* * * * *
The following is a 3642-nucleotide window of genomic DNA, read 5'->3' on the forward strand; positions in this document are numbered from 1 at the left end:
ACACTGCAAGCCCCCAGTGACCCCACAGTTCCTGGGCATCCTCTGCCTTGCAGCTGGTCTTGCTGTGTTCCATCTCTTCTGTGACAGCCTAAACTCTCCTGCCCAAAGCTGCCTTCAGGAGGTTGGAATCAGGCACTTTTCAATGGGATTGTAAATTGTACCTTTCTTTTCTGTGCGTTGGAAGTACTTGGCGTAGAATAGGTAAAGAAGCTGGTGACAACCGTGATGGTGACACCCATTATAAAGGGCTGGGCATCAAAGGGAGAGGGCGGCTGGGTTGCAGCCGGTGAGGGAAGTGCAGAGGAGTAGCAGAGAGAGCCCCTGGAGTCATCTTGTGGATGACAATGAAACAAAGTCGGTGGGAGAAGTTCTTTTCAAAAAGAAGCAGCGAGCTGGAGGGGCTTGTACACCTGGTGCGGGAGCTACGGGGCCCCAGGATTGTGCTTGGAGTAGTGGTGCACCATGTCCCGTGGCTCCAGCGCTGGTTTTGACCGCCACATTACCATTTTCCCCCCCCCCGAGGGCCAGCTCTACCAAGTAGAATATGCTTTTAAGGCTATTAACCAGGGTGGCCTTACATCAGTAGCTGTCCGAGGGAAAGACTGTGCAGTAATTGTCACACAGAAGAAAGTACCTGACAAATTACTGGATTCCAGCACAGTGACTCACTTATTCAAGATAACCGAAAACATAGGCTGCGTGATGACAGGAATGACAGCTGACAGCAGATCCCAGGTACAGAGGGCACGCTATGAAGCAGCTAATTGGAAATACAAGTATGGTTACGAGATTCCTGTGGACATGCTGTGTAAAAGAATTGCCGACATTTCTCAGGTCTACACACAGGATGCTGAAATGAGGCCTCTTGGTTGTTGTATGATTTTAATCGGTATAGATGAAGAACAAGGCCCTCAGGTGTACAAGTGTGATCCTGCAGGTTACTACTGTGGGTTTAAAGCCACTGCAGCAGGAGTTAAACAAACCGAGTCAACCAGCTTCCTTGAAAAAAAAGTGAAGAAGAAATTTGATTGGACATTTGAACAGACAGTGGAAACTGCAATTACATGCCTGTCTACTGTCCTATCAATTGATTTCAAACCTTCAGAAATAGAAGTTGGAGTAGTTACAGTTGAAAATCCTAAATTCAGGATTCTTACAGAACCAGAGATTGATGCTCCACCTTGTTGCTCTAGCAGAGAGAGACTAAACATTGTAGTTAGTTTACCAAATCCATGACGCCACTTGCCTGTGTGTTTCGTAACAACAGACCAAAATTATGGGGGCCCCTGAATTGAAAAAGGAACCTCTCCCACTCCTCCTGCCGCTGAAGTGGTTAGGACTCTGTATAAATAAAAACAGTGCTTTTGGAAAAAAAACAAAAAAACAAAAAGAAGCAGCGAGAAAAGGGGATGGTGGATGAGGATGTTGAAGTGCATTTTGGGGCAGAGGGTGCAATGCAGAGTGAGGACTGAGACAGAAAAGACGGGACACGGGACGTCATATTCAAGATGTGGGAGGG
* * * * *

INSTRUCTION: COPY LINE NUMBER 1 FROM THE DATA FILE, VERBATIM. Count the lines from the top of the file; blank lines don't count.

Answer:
The following is a 3642-nucleotide window of genomic DNA, read 5'->3' on the forward strand; positions in this document are numbered from 1 at the left end: